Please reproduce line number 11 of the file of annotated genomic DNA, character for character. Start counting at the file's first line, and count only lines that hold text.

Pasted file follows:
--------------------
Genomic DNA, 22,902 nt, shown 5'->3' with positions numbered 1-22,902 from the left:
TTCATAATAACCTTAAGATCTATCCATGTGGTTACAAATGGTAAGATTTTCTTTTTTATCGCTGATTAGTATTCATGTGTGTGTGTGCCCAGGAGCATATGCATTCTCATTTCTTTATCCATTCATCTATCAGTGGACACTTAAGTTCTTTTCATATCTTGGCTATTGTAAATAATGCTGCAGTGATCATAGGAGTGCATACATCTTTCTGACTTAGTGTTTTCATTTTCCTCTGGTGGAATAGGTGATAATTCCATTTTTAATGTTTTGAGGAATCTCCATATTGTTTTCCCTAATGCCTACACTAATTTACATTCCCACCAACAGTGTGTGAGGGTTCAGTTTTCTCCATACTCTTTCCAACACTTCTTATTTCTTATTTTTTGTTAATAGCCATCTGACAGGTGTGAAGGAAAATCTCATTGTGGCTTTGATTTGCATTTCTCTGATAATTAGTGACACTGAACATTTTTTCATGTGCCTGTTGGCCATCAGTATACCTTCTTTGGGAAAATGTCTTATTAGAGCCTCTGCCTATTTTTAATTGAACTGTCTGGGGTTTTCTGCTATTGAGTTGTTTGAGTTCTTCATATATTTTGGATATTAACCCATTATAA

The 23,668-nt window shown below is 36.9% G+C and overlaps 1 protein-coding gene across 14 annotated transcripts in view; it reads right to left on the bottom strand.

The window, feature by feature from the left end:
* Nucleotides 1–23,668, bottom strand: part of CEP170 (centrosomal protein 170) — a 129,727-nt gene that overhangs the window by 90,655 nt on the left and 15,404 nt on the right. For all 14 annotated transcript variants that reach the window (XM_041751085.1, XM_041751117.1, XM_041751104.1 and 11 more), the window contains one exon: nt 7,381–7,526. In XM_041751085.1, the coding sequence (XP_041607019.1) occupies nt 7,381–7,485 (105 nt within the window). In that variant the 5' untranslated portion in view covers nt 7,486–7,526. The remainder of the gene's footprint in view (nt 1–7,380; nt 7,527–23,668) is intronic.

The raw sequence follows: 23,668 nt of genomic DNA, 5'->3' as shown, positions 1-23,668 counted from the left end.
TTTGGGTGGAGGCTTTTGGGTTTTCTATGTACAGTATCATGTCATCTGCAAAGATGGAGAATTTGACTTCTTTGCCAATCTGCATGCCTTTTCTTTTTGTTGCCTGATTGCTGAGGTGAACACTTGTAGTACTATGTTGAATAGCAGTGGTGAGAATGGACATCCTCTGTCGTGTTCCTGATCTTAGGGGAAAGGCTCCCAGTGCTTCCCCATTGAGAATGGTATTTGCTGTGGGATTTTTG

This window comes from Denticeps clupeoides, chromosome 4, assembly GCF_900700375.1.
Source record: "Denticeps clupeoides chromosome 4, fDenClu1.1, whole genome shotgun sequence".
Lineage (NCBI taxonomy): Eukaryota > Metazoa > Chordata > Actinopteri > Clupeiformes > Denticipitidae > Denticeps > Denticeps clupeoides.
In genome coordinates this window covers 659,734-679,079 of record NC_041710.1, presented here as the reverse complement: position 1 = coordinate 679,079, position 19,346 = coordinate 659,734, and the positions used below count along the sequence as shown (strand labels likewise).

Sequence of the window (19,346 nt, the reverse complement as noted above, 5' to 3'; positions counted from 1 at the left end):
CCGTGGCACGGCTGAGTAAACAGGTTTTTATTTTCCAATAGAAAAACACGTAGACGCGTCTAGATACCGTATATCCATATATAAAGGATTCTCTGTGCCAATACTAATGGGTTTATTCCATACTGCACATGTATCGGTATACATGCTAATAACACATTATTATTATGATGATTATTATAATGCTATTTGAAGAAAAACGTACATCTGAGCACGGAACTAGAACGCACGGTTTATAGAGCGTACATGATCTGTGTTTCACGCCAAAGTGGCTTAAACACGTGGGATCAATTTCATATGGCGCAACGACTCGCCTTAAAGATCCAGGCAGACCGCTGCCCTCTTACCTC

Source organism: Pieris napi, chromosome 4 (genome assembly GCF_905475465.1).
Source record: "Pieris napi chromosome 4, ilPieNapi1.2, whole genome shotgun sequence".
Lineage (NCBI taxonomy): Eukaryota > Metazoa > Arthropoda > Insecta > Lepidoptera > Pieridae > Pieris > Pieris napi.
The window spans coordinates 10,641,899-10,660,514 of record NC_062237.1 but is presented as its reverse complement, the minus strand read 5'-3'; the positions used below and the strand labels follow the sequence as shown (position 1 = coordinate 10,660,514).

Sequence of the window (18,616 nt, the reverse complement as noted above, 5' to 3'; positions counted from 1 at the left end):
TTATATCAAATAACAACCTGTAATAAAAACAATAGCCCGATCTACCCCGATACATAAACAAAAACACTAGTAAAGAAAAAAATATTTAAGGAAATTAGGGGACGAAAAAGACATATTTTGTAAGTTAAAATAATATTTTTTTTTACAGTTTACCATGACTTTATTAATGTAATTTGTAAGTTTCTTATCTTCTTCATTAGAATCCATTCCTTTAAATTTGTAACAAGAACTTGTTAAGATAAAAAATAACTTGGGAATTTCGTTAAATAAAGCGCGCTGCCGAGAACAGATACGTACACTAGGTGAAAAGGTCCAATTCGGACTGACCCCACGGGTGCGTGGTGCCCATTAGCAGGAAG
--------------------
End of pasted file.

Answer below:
In genome coordinates this window covers 659,734-679,079 of record NC_041710.1, presented here as the reverse complement: position 1 = coordinate 679,079, position 19,346 = coordinate 659,734, and the positions used below count along the sequence as shown (strand labels likewise).